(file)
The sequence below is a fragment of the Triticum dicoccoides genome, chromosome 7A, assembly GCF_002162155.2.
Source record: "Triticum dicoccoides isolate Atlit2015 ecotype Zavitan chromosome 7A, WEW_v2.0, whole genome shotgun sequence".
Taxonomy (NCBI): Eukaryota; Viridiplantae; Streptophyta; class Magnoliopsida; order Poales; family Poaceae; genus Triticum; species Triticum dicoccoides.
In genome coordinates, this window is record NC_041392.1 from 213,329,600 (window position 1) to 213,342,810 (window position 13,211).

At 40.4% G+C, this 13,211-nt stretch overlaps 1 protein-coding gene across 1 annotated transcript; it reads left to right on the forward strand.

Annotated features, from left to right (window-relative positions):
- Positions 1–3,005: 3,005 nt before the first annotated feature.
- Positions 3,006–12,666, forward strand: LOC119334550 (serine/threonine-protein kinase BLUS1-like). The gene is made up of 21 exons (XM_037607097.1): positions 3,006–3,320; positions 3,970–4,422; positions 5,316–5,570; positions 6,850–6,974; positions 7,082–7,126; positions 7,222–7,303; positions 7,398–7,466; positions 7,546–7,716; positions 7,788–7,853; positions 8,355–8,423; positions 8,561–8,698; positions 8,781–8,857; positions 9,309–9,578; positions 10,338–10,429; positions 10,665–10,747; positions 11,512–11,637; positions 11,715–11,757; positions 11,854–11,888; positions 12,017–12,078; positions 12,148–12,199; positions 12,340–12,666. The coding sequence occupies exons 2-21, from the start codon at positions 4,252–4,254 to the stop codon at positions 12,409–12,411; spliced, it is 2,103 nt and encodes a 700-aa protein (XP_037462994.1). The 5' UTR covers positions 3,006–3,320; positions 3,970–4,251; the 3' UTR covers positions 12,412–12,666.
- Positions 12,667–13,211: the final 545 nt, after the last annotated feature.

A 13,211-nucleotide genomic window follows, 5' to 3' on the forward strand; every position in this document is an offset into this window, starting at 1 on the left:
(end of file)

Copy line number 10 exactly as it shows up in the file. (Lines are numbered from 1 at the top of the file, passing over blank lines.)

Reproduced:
A 13,211-nucleotide genomic window follows, 5' to 3' on the forward strand; every position in this document is an offset into this window, starting at 1 on the left: